SAVE THE DATE: The next Salish Sea Ecosystem Conference is scheduled for April 13-15, 2016 in Vancouver, B.C. For additional information visit the conference website, and watch this blog for updates as they become available.
Pollution from stormwater has been called one of the greatest threats to Puget Sound. How much will it cost to hold back the rain? A new EPA-funded study says the price could reach billions per year, a figure that dwarfs current state and federal allocations. Read the article in Salish Sea Currents.
Every year, winter rains bring the threat of millions of dollars in property damage, or even the loss of life, from floods. Rivers have historically been channeled and tamed to protect towns and farms in low-lying floodplains, but research shows that this approach may actually be making flooding worse while at the same time threatening Puget Sound’s salmon. At Hansen Creek in the Skagit Valley, scientists say nature is the best engineer. Read Eric Wagner’s story in the Encyclopedia of Puget Sound’s Salish Sea Currents series.
The decaying seawall along Seattle’s waterfront is providing scientists with an opportunity to improve long-lost habitat for migrating salmon. It could also show the way for habitat enhancements to crumbling infrastructure worldwide. One University of Washington researcher describes the project. Read more about the Seattle seawall in Salish Sea Currents.
The latest issue of Salish Sea Currents reports that some of the greatest dangers to Puget Sound come from our common, everyday activities. These pervasive sources of pollution are so woven into our lives that they are almost invisible to us, but it’s becoming impossible to ignore their effects. Read the article in the Encyclopedia of Puget Sound.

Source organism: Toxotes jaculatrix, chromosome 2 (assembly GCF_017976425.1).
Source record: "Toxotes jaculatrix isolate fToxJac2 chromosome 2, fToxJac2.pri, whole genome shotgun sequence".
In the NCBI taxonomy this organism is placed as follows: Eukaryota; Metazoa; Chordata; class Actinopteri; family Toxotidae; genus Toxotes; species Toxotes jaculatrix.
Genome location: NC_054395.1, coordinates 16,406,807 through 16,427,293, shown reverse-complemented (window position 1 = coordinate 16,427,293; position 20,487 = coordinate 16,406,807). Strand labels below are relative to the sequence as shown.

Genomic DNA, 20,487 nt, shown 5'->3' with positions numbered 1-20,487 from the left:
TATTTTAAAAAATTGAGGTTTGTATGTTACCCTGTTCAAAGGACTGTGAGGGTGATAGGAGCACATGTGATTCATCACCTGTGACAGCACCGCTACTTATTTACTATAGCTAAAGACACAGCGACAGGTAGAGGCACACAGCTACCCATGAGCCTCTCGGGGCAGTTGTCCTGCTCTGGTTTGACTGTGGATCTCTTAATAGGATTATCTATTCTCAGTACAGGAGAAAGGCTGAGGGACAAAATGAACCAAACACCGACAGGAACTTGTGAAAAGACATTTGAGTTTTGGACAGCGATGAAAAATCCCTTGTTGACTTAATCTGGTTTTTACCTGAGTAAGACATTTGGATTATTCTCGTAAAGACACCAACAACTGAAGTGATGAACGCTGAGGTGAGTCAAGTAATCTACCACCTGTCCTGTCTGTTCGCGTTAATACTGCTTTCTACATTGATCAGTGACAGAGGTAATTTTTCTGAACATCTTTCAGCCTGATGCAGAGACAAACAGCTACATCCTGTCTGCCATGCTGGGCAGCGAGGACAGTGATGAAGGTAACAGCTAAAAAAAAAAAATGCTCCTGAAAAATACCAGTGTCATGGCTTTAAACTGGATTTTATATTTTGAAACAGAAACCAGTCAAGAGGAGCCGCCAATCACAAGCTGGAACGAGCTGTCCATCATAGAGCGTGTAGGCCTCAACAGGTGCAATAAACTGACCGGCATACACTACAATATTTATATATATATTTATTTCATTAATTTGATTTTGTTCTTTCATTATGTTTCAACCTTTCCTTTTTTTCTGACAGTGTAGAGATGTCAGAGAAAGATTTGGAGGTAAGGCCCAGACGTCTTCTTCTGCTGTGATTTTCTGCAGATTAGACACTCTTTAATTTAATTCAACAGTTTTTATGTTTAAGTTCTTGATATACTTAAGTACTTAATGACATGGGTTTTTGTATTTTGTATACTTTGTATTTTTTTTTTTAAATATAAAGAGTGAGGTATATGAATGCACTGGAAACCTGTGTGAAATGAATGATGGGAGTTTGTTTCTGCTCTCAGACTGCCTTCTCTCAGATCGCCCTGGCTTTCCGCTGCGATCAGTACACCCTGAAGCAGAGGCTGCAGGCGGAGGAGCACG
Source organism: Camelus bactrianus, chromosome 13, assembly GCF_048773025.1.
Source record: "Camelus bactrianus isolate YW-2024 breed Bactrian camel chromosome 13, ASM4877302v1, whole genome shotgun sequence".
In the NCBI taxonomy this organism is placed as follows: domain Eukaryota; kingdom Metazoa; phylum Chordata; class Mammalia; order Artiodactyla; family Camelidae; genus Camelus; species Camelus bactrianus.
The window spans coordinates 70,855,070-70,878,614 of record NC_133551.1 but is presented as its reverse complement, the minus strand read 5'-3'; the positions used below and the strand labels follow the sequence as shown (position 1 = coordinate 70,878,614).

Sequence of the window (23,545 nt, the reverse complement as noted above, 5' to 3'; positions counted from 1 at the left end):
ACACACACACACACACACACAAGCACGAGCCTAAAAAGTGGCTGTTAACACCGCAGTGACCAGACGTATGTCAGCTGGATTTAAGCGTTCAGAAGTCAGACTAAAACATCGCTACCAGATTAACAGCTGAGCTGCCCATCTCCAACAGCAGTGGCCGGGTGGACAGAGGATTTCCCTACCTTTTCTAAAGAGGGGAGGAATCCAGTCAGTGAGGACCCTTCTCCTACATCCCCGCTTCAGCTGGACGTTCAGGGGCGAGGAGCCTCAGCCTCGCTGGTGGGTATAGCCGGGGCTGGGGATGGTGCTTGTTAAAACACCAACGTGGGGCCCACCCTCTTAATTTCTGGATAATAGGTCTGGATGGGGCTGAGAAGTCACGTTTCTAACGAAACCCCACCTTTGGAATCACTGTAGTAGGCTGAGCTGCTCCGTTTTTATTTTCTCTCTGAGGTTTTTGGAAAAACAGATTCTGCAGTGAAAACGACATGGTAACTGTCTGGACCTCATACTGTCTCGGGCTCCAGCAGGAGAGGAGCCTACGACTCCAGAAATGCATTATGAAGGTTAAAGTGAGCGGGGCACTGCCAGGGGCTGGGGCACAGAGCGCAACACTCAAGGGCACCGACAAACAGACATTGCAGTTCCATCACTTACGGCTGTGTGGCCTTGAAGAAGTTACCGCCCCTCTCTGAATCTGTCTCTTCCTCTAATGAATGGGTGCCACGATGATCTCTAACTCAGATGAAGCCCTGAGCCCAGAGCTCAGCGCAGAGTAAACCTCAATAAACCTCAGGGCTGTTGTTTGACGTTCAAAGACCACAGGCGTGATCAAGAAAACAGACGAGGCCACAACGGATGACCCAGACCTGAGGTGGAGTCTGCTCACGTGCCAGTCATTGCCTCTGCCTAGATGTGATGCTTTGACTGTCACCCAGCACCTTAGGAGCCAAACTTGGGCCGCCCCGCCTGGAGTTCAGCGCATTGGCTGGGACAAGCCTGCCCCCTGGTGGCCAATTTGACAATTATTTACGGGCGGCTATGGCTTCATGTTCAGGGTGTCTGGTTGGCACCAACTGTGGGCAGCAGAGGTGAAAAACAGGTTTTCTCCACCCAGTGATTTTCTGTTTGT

Traditionally, salmon restoration has focused heavily on spawning habitat in streams and rivers, but scientists say that may no longer be enough. New research presented at the 2014 Salish Sea Ecosystem Conference suggests that conserving and increasing high-quality habitat for juvenile salmon could be just as vital. Read the article by Emily Davis in the Salish Sea Currents series.
One of the goals set by the state’s Puget Sound Action Agenda is to add 20 percent more eelgrass to the region by 2020. But three years into the effort, there’s been little or no progress, and growing perplexity. Studies show that some eelgrass beds are increasing while others are in decline. Scientists met at the 2014 Salish Sea Ecosystem Conference to share new research and possible new directions for recovery efforts. Read the article by Katie Harrington in the new Salish Sea Currents series.
Salish Sea Currents is a new online series featuring the latest science from the 2014 Salish Sea Ecosystem Conference. Join us as we report on some of the key issues driving Puget Sound recovery. The magazine-style series is housed on the Encyclopedia of Puget Sound and is developed in collaboration with the Puget Sound Partnership with funding from the EPA. Eric Wagner kicks things off with a story on the region’s declining seabird populations. Close to a third of the birds in the Salish Sea are classified as species of concern, […]
The Salish Sea’s premier science conference concluded last month in Seattle, and judging strictly by the numbers, it was one of the most successful in conference history. The 2014 Salish Sea Ecosystem Conference, or #SSEC14 as it came to be known in various social media, featured several significant firsts. It was the largest in its history, with more than 1200 attendees. Overall, there were 450 science talks, 150 posters, eight discussion panels and numerous featured speakers, proving that the region’s scientists aren’t shy or standing idle. It was also the […]
Now that the chairs and tables are stacked and the organizing committee has long since cued the music, the work of the Salish Sea Ecosystem Conference is just starting for us. Over the next year, the Encyclopedia of Puget Sound will be reporting some of the stories, highlights and important takeaways from the conference. Even with 11 writers on the ground, we couldn’t see every presentation or poster, but that wasn’t our goal. The conference will prepare a complete proceeding of abstracts and summaries, but we will tell some of […]